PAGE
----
Hey look, Quanto just got a facelift\\!
No, do not say that out loud as Mahindra may take offense. The SUV maker claims the NuvoSport is an all new car as it's been thoroughly reworked upon and is more than just a facelift.
Okay, what's your take on it?
Well, when we first set our eyes on the NuvoSport from a distance, it looked exactly like the Quanto. And as we walked closer, it still resembled the Quanto. We aren't kidding - look at it from profile and the rear, it's a beefed up Quanto with extra body cladding and a smoked tail lamp. Okay, the front end is heavily modified. In fact, it's all new. The aggressive face, bolder grille, twin headlamps with DRLs, functional hood scoop, and 16-inch wheels along with all the plastic add-ons does lend the Quanto replacement that added SUV feel, which wasn't there before. However, the fact that Mahindra decided to retain the Quanto's top hat, despite Indian populace not showing a lot of admiration the first time around, is puzzling.
So then, what's new about this new compact SUV?
Apart from the new face, Mahindra says the chassis is now shared with the new Scorpio and not the Xylo, which makes it more modern in that sense. However, if you compare the spec sheets of the Quanto and the NuvoSport, which we have done for our beloved readers, the dimensions are identical, barring the overall height that's now down by 10mm. We doubt anybody without a measuring tape would notice that. But the good part is that it handles slightly better than before. More on that bit later.
As you said, the chassis is borrowed from the Scorpio, so does the interior resemble that of the Scorpio or the Quanto?
Sadly, it's the latter. Mahindra has made a few changes, of course. For instance, the colour combination is similar to that of the Scorpio, making it look brighter than before. Quality too feels improved upon with the use of hard-wearing plastics that could withstand beating for over half a decade, quite easily. Then, things like the instrument cluster and steering wheel are new. The dashboard design, too, has been altered with a new-ish centre console that now houses a touch screen infotainment system. But overall, despite all the modifications, in essence, it's still a Quanto cabin with new colours.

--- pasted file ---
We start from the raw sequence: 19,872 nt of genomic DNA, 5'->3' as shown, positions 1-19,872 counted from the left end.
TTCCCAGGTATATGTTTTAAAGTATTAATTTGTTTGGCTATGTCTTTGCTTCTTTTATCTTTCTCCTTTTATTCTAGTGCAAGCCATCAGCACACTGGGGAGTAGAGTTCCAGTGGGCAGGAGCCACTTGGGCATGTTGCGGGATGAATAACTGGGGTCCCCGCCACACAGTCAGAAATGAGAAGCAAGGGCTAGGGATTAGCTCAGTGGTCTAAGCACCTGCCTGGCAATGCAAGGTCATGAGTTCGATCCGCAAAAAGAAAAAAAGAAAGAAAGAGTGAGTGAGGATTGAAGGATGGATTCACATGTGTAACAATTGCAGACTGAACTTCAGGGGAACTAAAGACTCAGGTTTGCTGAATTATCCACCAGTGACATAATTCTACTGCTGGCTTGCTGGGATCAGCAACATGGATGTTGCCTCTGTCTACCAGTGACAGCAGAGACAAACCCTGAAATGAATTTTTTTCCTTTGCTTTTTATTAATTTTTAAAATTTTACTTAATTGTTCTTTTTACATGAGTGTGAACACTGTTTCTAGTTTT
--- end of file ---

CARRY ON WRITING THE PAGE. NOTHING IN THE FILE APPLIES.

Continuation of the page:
Oh\\! Then the NuvoSport must even drive like the Quanto?
Yes, it's very Quanto-like to drive. High seating position, body-roll around corners, notable nosedive under hard braking, ride comfort, notchy gearshifts, great drivability, easy handling, comfortable front row seats et al.
Wait, you just praised the NuvoSport for something. Please elaborate.
Yeah, the drivability bit. Under that macho hood lies a 3-cyl, 1.5-litre mHawk100 motor that now makes 100bhp and 240Nm, teamed with a 5-speed gearbox.
What? Aren't the numbers same as before?
Oh, is it? Let us give it a quick check... Turns out it is. You were right. The numbers are identical, with only 'Hawk' lettering replacing the 'CR' bits on the engine badging. However, the party trick here is the twin-stage turbocharger.
Wow, twin turbos\\!
No, it's a twin-stage turbocharger. A 2-stage turbocharger. What it does is instead of having two turbos, which isn't the most cost effective option on a compact SUV, there are two fans for turbo-charging. The smaller one does its magic at lower revs, while the bigger one wakes up only once you build up the revs. And in the real world, it does make a lot of difference. There's instant grunt from as low as 1300rpm and it continues to feel good till the 4000rpm mark, after which it begins to taper off. Plus, the NuvoSport comes with Eco and Power modes for its engine, similar to the TUV300, that decides whether the engine should spin at 3500rpm or breathe freely till 4600rpm.